- Convey statistical counting methods and the treatment of uncertainty in radiochemical measurements
- Introduce the concept of radiological dose and the principles of radioactive protection
|001||Describe the different mechanisms of radioactive decay and the meaning of secular equilibrium||K|
|002||Understand the principles behind the detection and quantification of radioactivity (K), identifying the most appropriate method of detection/analysis depending on the nature of the radiation and the intended application (C/P).||KCP|
|003||Understand the interaction of radiation with matter (K) and the concept of dose (K/P)||KP|
|004||Undertake calculations relating to counting statistics, radioactive half-life and equilibria, age determination and dosimetry||KCT|
|005||Describe the principles of radiological protection and exposure limits||KP|
C - Cognitive/analytical
K - Subject knowledge
T - Transferable skills
P - Professional/Practical skills
Methods of Teaching / Learning
The learning and teaching strategy is designed to:
- Introduce students to the fundamentals of radiochemistry and the measurement of radioactivity.
- Develop a good understanding of the concept of dose and the principles of radiological protection.
- Provide hands-on experience in a radiochemistry laboratory; including handling of closed radioactive sources, operation and calibration of the instruments for radioanalysis and use of monitors for radiological protection and estimation of dose.
- Encourage students to develop their self-evaluation skills by describing the main sources of error during the practical experiments, nurturing problem-solving skills and critical thinking.
- Understand and apply calculations in radiochemistry during the practical sessions. This is reinforced with the tutorial sessions during which the students have an opportunity to revise in small groups the calculations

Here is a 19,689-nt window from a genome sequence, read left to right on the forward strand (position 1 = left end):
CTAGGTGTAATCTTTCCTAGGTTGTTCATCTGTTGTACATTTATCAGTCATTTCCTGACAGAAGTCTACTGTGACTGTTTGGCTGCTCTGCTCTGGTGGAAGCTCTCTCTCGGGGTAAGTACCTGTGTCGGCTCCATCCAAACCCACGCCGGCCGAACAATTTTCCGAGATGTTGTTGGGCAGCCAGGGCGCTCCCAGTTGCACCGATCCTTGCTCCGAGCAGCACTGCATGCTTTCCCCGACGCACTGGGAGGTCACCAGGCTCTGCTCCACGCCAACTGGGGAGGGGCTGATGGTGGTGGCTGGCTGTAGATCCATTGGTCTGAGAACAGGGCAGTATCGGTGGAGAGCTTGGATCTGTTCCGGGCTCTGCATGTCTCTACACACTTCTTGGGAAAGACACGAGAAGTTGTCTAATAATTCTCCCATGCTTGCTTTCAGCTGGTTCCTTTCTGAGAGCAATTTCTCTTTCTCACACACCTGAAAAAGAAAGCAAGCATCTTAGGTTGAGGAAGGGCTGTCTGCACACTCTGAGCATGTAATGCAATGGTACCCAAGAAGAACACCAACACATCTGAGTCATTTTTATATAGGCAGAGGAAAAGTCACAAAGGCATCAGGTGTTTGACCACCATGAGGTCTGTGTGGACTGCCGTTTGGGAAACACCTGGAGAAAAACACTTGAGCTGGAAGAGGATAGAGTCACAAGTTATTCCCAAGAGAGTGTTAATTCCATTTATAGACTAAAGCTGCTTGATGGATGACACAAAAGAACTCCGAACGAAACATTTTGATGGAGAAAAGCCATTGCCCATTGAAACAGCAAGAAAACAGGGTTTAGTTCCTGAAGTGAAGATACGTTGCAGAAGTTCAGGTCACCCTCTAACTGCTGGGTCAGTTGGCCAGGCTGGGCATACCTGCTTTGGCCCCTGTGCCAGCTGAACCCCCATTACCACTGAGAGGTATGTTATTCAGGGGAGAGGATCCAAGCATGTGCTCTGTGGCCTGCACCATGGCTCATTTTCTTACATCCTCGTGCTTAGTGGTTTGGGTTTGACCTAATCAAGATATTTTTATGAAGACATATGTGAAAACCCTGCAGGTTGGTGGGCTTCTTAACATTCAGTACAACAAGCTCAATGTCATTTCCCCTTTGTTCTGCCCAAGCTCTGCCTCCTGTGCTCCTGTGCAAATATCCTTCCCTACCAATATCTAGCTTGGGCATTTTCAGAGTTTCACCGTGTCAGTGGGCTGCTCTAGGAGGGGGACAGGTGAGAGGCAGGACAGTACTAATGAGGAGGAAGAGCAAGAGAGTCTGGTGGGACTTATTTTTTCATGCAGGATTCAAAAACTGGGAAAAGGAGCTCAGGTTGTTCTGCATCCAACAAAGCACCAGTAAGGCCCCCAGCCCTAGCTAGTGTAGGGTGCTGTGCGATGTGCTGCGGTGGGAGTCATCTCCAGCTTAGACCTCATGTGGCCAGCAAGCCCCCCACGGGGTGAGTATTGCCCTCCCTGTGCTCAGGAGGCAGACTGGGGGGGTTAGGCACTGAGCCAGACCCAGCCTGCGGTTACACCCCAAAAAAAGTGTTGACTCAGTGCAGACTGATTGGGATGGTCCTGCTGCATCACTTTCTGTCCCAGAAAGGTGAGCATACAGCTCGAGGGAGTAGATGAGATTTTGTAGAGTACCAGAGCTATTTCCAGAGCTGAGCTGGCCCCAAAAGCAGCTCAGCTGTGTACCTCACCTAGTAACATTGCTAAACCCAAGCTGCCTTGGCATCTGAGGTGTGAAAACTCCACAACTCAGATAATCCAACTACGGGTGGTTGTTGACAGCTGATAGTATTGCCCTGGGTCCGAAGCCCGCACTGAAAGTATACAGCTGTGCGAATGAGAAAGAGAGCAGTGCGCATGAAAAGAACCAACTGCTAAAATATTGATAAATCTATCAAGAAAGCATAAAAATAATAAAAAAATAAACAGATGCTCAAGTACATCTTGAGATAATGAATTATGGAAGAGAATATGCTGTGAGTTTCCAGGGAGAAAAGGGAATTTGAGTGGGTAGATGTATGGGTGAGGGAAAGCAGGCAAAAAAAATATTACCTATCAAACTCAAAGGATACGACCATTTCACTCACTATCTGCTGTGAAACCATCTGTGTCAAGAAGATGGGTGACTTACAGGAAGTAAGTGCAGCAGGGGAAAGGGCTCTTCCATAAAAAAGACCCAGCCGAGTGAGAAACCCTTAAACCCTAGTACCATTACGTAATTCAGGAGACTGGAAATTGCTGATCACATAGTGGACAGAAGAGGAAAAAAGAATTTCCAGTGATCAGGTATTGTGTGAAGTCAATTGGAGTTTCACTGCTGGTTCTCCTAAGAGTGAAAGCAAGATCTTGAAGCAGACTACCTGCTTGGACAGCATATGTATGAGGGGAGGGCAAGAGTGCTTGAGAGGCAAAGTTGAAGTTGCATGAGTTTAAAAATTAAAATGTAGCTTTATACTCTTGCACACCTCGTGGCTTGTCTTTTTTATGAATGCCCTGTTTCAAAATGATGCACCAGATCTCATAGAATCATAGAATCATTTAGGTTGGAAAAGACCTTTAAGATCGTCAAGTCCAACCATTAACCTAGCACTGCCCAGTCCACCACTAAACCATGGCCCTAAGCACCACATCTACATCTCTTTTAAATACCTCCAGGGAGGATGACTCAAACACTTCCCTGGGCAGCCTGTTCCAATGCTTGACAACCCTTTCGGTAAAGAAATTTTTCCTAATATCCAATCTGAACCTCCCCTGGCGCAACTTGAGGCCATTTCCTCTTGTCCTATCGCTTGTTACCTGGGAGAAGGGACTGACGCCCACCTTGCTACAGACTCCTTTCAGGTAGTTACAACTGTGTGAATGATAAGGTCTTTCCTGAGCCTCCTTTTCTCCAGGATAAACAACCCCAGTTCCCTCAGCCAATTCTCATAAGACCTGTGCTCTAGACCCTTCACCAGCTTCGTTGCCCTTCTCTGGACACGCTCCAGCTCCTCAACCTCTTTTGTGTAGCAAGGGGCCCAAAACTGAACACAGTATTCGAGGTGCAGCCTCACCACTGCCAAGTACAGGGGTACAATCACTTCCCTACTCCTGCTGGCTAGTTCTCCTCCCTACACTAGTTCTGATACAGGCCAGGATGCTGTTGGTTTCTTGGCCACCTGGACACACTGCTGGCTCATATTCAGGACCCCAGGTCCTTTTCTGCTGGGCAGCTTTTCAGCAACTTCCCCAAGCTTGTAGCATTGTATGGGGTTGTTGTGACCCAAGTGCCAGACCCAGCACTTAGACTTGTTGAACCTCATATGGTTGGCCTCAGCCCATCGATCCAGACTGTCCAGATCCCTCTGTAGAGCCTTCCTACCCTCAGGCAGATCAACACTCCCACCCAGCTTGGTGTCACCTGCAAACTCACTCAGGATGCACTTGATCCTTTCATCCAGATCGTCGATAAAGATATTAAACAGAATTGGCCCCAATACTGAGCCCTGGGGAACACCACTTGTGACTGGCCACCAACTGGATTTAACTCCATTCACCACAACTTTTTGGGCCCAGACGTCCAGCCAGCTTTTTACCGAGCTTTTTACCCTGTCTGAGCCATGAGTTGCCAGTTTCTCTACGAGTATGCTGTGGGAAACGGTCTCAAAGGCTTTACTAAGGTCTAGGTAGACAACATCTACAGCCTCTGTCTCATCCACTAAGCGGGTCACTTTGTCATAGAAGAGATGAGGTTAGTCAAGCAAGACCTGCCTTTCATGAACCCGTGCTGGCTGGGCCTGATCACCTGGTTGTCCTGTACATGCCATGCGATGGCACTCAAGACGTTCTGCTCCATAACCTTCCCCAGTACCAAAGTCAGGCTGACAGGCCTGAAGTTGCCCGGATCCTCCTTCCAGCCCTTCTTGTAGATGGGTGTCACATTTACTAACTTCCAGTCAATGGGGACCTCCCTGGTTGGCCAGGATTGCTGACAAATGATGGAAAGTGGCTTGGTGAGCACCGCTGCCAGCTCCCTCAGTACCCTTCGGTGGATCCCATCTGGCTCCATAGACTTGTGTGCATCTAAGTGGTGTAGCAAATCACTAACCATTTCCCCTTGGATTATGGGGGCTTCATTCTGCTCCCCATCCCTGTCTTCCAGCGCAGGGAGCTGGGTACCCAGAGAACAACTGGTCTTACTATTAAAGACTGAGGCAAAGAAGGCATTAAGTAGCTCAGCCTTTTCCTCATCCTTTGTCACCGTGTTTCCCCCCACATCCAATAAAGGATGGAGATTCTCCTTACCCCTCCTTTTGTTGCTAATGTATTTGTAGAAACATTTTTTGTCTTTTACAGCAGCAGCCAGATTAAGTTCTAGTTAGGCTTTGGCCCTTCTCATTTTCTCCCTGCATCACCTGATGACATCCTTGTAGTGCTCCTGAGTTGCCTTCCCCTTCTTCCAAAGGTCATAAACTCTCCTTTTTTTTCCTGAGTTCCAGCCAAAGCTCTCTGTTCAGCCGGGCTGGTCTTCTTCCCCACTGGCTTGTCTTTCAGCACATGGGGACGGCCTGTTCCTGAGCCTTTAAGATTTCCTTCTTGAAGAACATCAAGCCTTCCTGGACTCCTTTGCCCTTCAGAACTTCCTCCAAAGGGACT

- Provide a firm grounding for more advanced studies during the following years of study.
The learning and teaching methods include:
Combination of lectures (20 hours), practical sessions (15 hours) and tutorials (5 hours). Students will be introduced to the fundamentals of radiochemistry and the measurement of radioactivity during the lectures.
Indicated Lecture Hours (which may also include seminars, tutorials, workshops and other contact time) are approximate and may include in-class tests where one or more of these are an assessment on the module. In-class tests are scheduled/organised separately to taught content and will be published on to student personal timetables, where they apply to taken modules, as soon as they are finalised by central administration. This will usually be after the initial publication of the teaching timetable for the relevant semester.
Upon accessing the reading list, please search for the module using the module code: CHE2041
In addition to the theoretical knowledge during the lectures, the laboratory sessions provide students with very much sought-after hands -on experience in radiation monitoring, radiological protection as well a number of radioanalytical techniques, which will prove very valuable to enhance their Employability. Team-work and discussion are encouraged during the tutorials and experimental sessions and the students are challenged to develop and use their problem-solving skill to answer to practical and technical problems as well as apply critical thinking in the evaluation of their results. By doing, so we nurture Resourcefulness & Resilience in our students preparing them to be competent professionals.
During the lectures discussion is encouraged with regards isotope production and nuclear energy contribute to their awareness of Sustainability issues around best practices and energy production.
Programmes this module appears in
|Chemistry BSc (Hons)||2||Optional||A weighted aggregate mark of 40% is required to pass the module|
|Chemistry with Forensic Investigation BSc (Hons)||2||Optional||A weighted aggregate mark of 40% is required to pass the module|
|Chemistry MChem||2||Optional||A weighted aggregate mark of 40% is required to pass the module|
|Chemistry with Forensic Investigation MChem||2||Optional||A weighted aggregate mark of 40% is required to pass the module|
Please note that the information detailed within this record is accurate at the time of publishing and may be subject to change. This record contains information for the most up to date version of the programme / module for the 2023/4 academic year.